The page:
How You Can Avoid Common Writing Blunders

writing blundersMy New Domain

Today  I wanted to let you know that my domain name has changed.  So, if you came to my blog by writing in your browser you may have noticed that it turned into which is now the URL of this blog.

This makes the URL much shorter and easier to remember, especially if you know my name.  In the process, however, I lost all the tweet counts on all my posts, and it seems that there isn’t anything that I can do about this.  If you know any different, please, let me know in the comment area!

Transferring a domain is much, much more work than I thought it was and I don’t think I would ever do it again, to tell you the truth. However, this needed to be done this one time and I am glad I did it.

I have to say that Hostagtor was great in helping me. The representative who helped me with my domain transfer this weekend went well above and beyond her range of duties and I just wanted to say thank you.  I had no problem filling out the survey and saying I will recommend Hostgator to anyone.  They are great for people like me who don’t always know what they are doing when it comes to technical stuff.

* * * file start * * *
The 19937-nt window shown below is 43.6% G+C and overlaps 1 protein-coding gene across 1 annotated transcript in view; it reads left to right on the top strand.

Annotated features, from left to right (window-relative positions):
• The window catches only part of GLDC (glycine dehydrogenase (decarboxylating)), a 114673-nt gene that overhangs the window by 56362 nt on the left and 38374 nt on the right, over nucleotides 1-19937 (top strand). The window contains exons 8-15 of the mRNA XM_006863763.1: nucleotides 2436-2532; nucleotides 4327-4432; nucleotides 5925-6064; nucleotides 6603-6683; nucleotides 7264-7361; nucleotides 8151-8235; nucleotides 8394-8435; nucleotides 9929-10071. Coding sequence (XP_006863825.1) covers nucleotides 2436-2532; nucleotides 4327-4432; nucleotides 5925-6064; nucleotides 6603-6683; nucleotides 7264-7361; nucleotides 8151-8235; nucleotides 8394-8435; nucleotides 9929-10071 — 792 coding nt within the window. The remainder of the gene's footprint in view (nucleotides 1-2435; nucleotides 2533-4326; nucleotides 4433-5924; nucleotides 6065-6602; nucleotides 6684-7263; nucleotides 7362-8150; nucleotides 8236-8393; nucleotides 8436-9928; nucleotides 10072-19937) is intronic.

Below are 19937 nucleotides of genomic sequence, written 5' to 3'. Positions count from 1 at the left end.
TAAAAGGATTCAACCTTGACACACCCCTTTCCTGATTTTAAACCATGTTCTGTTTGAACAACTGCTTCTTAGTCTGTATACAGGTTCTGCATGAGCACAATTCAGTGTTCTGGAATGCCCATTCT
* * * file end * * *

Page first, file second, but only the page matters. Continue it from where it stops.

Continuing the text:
So, now that you know about my new URL and why all my tweets are blank, without further ado, here is the guest post…

How To Avoid Common Writing Blunders

All writers strive for excellent written communication, regardless of the audience or purpose.  However, common mistakes will trip up even the most prolific scribes.  Here are some of the most commonly made mistakes and how professional writers in all areas avoid them.

Spelling and Word Use

What did you mean to say: Your or you’re; it’s or its; there, their, or they’re; loose or lose? It’s not the computer’s job to know which word is correct for the meaning being conveyed. How about these: affect or effect (affect is the verb; effect is the noun); accept or except. Be sure to read your work carefully before submitting as the final draft.

Pronoun Use

When to use me, I, and myself seem to regularly present problems. This is largely due to writers wanting their work to appear more formal. Realistically, though, phrases like I, myself…; or …by myself are the only two permissible times to use myself.

When using I or me check these examples, I will go to the park; so, You and I will go to the park. Correctly stated, Carol took me to the gym; me is the object, not the subject.  Me is not used as a subject: Me took a walk…? I don’t think so, do you?

Dangling Participles or Misplaced Modifiers